Home > Technology > Know DHCP IP of your headless Windows Box!

Know DHCP IP of your headless Windows Box!

A headless system is something which don’t have a monitor connected to it, or neither have a remote access console. Usually such systems are assigned statically configured IPs so that the IP don’t change over machine reboots and hence the system don’t lose access. But what do you do when you have a headless system in a network where the IPs are assigned through DHCP. If the system is not often booted often, then its fine. Again, DHCP keeps the lease for some days or even up to weeks and you end up getting the same IP even over multiple reboots. But consider a case where you are in a busy network, where people connects multiple devices to the network and IPs are leased through DHCP. You may lose the IP even in the next reboot. So, a headless system is a big pain in the arse.

If you are using a UNIX/Linux system, you are lucky. Just write a simple shell script where you get your current IP address and mail it through sendmail or other email utilities through your SMTP server. You can include this script in your rc scripts which gets executed during system startup and you conveniently get an email in your inbox with the IP address of your headless workstation. Life is simple in the UNIX/Linux world for these tasks. But, what do you do when you have a headless Windows box? We can do something similar. Lets see.

A major part of the following content is attributed to the following blog post:

http://abuhawa.wordpress.com/2009/01/16/send-your-latest-computer-dynamic-ip-to-email/

1. Download SendMail for Windows.

2. Put the following content into a Windows Batch file, say ip.bat:

ipconfig > ipaddress.txt
SendEmail.exe -f FROMADRESS -t TOADDRESS -u SUBJECT -m MESSAGE -s SMTPSERVER -a ipaddress.txt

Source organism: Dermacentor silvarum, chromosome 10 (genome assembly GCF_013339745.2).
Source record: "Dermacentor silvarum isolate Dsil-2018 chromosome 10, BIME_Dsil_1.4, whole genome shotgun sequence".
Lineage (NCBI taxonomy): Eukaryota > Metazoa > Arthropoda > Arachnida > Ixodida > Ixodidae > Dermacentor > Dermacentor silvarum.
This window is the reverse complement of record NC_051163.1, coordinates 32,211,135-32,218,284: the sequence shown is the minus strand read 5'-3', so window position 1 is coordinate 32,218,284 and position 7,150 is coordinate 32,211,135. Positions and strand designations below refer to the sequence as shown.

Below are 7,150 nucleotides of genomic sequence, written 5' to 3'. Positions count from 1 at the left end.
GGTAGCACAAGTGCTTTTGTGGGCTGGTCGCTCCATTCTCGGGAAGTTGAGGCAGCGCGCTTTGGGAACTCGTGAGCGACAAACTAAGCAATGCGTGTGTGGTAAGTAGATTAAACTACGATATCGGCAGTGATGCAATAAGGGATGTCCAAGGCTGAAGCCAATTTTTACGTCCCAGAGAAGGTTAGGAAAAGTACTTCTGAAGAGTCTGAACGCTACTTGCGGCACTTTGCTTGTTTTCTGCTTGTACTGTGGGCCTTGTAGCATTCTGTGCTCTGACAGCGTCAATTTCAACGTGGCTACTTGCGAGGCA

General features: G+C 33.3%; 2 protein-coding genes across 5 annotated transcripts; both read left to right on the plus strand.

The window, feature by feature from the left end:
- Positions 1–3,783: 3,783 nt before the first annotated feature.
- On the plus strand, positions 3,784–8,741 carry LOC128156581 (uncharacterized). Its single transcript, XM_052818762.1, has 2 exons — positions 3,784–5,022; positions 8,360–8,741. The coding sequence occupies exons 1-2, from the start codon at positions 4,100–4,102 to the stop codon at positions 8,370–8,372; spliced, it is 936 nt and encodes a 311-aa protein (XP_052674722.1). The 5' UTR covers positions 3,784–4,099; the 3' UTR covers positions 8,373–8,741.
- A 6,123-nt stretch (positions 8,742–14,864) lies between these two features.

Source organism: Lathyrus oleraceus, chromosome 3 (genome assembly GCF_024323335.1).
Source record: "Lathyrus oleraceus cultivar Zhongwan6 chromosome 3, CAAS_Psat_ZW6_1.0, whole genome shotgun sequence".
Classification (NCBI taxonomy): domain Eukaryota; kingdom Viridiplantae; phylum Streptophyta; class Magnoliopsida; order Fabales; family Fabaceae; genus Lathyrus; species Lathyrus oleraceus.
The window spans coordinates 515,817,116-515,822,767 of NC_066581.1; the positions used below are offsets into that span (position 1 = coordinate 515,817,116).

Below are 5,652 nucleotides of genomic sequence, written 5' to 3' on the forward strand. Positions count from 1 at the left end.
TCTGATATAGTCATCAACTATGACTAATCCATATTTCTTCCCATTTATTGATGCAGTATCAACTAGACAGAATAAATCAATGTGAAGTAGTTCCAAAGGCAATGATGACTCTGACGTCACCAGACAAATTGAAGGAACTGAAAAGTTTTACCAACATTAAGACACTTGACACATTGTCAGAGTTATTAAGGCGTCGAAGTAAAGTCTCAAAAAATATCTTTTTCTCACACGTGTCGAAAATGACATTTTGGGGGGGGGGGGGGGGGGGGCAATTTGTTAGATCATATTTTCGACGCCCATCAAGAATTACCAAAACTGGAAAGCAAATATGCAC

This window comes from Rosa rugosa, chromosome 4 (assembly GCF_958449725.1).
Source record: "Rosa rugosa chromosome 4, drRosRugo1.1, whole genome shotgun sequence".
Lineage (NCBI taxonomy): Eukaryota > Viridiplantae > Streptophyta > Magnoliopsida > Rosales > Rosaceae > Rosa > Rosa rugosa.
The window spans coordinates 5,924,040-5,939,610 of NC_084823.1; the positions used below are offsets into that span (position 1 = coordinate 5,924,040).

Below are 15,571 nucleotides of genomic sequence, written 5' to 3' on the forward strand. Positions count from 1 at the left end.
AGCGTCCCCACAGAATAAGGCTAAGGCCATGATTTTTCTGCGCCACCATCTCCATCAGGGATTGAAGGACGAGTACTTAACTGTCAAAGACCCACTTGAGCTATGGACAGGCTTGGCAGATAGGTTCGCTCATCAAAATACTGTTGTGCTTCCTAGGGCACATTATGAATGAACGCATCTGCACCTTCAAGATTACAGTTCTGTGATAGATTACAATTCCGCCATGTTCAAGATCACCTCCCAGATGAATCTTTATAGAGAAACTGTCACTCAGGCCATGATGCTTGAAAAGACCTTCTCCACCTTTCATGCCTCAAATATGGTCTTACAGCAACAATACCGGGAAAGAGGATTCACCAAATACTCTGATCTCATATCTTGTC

Now, if you link the above script to Start Menu\Startup, our problem is not solved fully. Because mostly the programs specified under Start Menu\Startup is executed after user logon. But if you don’t know the IP address of the system, you can’t connect and so you cant login. So, we are no good with this. At this point, you can do two things, or may be more. I am aware of just Two 🙂

1. Create a task using task scheduler, to run the task at system startup and link ip.bat as the program which should run every time this task is executed. Pretty straight forward. You can go to Task Scheduler from Administrative Tools menu in Windows 7.

2. Include ip.bat under startup scripts using the group policy editor.

execute gpedit.msc, go to Local Computer Policy -> Computer Configuration -> Windows Settings -> Scripts (Startup/Shutdown)

Startup -> Right Click (Properties) -> Add your script ip.bat

Be careful about the paths etc. in your script, you are done!

But, frankly you are not fully done here. There is a catch. It might so happen that by the time your script ip.bat gets executed as a part of the startup scripts , your network configuration may not have completed, so you might get an email with incomplete ipconfig data. To get around of this issue, just sleep for some time before you ipconfig is executed in ip.bat. May be 15 – 20 seconds by using timeout command. But, by default, the startup scripts are executed in order and so waiting for 15 – 20 seconds may increase your boot time significantly. So avoid such an issue, we can execute the startup scripts asynchronously.

Just enable a policy, again using gpedit.msc

Enable Local Computer Policy -> Computer Configuration -> Administrative Templates -> System -> Scripts -> Run startup scripts asynchronously

Enjoy!

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